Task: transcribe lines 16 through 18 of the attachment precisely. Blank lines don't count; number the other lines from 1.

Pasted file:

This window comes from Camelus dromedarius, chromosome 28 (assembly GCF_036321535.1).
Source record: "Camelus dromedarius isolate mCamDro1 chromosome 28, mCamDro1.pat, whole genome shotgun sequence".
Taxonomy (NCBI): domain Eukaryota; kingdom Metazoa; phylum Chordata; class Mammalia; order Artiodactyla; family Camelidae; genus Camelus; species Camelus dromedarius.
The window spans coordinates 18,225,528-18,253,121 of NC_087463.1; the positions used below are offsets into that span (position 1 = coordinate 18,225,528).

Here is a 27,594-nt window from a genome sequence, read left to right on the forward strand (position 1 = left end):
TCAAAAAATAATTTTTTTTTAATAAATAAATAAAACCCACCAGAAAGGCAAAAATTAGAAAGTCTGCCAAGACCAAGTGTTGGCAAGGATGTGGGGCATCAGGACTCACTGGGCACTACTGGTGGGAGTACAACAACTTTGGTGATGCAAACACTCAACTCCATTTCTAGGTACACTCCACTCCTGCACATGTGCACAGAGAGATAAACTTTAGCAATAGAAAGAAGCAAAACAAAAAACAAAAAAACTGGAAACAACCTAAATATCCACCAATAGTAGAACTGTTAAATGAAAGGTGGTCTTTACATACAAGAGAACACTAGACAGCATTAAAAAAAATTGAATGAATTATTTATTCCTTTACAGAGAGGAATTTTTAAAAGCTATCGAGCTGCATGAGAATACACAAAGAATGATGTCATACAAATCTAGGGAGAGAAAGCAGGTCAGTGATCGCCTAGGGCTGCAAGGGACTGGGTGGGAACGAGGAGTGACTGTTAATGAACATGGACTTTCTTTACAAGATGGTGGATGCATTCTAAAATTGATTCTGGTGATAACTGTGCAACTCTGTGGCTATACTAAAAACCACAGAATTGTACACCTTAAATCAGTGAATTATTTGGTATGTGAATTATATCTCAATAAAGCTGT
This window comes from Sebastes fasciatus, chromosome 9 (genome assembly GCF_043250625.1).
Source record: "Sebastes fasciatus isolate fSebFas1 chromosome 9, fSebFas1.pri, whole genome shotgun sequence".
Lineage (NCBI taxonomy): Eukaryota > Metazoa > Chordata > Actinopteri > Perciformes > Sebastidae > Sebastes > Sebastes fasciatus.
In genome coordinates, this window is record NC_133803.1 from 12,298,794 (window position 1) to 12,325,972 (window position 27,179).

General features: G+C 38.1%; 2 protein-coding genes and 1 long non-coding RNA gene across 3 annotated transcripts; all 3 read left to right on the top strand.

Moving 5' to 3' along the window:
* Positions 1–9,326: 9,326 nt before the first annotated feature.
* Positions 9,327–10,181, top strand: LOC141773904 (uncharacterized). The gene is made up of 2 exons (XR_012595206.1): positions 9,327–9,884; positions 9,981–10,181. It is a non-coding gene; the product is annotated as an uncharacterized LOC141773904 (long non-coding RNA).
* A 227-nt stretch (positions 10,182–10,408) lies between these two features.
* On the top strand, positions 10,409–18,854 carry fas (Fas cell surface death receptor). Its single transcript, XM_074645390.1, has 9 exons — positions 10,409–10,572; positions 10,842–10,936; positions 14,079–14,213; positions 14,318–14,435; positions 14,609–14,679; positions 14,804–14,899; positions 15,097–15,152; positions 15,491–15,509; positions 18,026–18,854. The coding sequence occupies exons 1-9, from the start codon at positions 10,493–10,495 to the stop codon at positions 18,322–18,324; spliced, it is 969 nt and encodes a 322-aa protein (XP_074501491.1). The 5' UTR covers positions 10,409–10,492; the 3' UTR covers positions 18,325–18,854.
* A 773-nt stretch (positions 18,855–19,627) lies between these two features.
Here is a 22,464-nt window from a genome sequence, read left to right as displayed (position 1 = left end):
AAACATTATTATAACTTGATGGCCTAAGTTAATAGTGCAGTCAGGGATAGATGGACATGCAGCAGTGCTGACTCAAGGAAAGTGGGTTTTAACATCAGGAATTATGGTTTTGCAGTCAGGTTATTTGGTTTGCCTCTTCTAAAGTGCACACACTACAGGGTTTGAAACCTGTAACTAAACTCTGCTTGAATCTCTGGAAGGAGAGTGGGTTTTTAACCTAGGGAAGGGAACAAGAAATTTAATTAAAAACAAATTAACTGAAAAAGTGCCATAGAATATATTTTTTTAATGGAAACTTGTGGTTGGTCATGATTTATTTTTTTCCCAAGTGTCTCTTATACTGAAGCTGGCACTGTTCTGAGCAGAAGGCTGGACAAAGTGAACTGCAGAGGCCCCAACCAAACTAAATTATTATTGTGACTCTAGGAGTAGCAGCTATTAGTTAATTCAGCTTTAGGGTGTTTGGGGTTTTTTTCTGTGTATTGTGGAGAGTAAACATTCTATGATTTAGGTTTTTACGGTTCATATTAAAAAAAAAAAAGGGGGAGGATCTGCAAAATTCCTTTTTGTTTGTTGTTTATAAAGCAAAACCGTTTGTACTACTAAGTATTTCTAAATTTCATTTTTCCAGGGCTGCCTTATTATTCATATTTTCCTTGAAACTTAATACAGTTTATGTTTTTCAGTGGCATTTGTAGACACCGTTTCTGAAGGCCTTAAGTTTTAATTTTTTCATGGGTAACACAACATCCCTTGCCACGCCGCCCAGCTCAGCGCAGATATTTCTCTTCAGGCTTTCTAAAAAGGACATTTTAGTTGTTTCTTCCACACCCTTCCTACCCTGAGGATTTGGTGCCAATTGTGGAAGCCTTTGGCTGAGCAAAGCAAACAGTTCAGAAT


* On the top strand, positions 10,409–18,854 carry fas (Fas cell surface death receptor). Its single transcript, XM_074645390.1, has 9 exons — positions 10,409–10,572; positions 10,842–10,936; positions 14,079–14,213; positions 14,318–14,435; positions 14,609–14,679; positions 14,804–14,899; positions 15,097–15,152; positions 15,491–15,509; positions 18,026–18,854. The coding sequence occupies exons 1-9, from the start codon at positions 10,493–10,495 to the stop codon at positions 18,322–18,324; spliced, it is 969 nt and encodes a 322-aa protein (XP_074501491.1). The 5' UTR covers positions 10,409–10,492; the 3' UTR covers positions 18,325–18,854.
* A 773-nt stretch (positions 18,855–19,627) lies between these two features.
Here is a 22,464-nt window from a genome sequence, read left to right as displayed (position 1 = left end):